China has replaced France as the world's fourth-biggest exporter of arms, according to a Swedish-based peace research institute. Germany remains in third place, while the US continues to top the table.
China has climbed a rung up the ladder of the world's biggest arms suppliers, while the total volume of arms sales has grown 14 percent over the past five years, the Stockholm International Peace Research Institute (SIPRI) said on Monday.
China overtook France as fourth-largest arms exporter, claiming 6 percent of the market compared with France's 5 percent.
The United States remained at the top of the arms sellers' table for 2009-2013, accounting for 29 percent of global exports, closely followed by Russia on 20 percent and Germany on 7 percent, SIPRI said.
SIPRI said the top five arms exporters collectively accounted for 74 percent of total arms exports in the period.
India stocks up on arms
India remained by far the biggest buyer of arms in the world, importing nearly three times as many weapons as its nearest rivals China and Pakistan over the last five years, SIPRI said. India replaced China in the top buyer position in 2010, as it tries to match better-equipped Chinese forces and cope with several military challenges on its borders.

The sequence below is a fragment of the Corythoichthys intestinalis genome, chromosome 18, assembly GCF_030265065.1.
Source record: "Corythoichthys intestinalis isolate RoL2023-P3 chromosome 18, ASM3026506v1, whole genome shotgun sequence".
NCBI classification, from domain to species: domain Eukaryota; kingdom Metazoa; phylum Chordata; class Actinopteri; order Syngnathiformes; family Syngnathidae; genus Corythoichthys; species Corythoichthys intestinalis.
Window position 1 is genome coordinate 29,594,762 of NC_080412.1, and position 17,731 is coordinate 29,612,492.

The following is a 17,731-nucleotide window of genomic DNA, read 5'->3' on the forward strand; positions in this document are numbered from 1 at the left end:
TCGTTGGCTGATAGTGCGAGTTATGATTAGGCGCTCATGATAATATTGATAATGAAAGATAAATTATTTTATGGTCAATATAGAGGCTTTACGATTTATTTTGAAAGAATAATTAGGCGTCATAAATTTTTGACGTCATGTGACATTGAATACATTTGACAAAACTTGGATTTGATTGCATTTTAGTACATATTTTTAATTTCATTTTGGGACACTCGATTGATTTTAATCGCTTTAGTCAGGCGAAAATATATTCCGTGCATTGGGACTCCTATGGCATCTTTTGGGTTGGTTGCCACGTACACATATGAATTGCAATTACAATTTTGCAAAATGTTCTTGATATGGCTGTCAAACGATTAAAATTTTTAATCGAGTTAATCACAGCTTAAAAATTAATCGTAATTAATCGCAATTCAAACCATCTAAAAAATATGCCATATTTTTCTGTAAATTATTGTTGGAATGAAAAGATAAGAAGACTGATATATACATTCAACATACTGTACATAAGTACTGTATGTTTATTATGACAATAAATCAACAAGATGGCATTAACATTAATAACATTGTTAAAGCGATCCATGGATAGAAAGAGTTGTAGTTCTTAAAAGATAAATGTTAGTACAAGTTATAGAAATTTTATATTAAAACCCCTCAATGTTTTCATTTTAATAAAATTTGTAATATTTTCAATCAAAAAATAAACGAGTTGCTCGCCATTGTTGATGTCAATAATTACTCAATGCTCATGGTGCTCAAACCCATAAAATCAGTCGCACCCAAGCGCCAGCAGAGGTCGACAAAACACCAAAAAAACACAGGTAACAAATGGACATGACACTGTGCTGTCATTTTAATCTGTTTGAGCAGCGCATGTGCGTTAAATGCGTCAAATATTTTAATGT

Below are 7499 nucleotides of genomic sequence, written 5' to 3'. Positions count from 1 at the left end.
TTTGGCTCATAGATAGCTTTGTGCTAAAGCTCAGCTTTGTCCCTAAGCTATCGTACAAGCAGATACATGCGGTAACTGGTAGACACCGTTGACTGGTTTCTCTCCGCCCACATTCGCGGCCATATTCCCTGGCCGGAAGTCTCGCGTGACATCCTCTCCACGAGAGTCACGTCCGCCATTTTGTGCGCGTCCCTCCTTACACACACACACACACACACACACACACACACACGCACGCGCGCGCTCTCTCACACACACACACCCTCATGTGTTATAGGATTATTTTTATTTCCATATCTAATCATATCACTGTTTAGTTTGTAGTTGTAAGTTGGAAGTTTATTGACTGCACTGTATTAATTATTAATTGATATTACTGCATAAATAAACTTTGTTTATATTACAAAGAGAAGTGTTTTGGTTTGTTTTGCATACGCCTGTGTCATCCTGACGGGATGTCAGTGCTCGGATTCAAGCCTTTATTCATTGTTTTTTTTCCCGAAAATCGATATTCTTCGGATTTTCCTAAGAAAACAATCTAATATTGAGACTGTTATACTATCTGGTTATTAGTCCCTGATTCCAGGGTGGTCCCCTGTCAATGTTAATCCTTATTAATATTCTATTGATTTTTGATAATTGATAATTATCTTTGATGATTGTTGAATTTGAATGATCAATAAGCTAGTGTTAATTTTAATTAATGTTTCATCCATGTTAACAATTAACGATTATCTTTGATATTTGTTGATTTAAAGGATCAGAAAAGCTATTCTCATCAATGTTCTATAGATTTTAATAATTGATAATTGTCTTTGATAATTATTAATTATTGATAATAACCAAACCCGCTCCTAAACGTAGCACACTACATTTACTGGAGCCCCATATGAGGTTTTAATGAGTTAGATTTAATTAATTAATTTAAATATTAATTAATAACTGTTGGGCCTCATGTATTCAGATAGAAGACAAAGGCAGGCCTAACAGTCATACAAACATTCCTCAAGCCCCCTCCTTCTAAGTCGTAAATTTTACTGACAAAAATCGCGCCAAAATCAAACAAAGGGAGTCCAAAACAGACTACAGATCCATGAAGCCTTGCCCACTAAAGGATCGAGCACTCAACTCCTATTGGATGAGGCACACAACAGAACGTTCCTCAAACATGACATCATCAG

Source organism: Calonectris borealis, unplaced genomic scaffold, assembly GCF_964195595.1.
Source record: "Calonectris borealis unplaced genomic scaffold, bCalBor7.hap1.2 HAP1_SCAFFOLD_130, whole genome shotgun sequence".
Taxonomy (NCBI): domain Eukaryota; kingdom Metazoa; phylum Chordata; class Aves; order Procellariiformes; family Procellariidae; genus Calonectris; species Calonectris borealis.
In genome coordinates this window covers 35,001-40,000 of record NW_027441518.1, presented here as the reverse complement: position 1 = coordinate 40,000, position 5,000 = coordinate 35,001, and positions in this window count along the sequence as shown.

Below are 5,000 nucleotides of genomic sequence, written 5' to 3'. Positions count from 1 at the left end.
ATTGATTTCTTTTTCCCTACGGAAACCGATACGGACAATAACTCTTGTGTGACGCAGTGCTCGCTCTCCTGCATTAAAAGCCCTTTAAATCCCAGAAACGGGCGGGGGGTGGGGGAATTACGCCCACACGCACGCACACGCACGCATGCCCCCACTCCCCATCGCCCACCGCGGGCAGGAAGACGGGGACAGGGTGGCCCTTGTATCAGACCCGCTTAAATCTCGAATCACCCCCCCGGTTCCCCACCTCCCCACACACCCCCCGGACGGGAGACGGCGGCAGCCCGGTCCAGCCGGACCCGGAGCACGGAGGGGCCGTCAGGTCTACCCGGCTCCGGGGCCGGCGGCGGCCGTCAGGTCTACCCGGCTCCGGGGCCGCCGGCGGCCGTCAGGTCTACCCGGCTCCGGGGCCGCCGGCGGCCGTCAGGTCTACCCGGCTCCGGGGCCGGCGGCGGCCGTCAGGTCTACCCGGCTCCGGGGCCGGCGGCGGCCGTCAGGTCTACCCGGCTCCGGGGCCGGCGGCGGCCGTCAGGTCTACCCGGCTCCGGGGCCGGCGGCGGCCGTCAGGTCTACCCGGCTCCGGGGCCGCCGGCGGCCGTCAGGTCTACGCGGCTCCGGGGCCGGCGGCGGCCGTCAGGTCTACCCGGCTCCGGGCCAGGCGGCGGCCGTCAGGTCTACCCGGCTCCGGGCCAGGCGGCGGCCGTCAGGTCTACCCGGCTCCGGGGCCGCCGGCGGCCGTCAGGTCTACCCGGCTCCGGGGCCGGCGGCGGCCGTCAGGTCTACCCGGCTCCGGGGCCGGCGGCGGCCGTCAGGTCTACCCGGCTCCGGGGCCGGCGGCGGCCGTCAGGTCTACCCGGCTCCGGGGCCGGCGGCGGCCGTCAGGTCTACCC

Russia was the main supplier of arms to India in 2009-2013, providing 75 percent of its imports, SIPRI said.
But India was also the biggest customer for US weapons last year as it seeks to diversify its sources, according to figures released by the military information publisher IHS Jane's in February.
The US nonetheless accounted for only 7 percent of India's purchases in the 2009-2013 period, SIPRI said.
The other top arms importers were China, Pakistan the United Arab Emirates and Saudi Arabia.
Africa up, Europe down
Algeria, Morocco and Sudan were the main importers in Africa, with arms imports to the continent shooting up by 53 percent in 2009-2013 compared with 2004-2008.
Britain was the largest importer of major weapons in Europe, followed by Azerbaijan and Greece. But overall exports to Europe went down by 25 percent compared with 2004-2008.
SIPRI said it used a five-year cycle to even out fluctuations caused by a big order during any specific year. The institute bases its data on public sources as well as government and industry reports.
The SIPRI Arms Transfers Database does not included small arms.
tj/kms (dpa, AFP)
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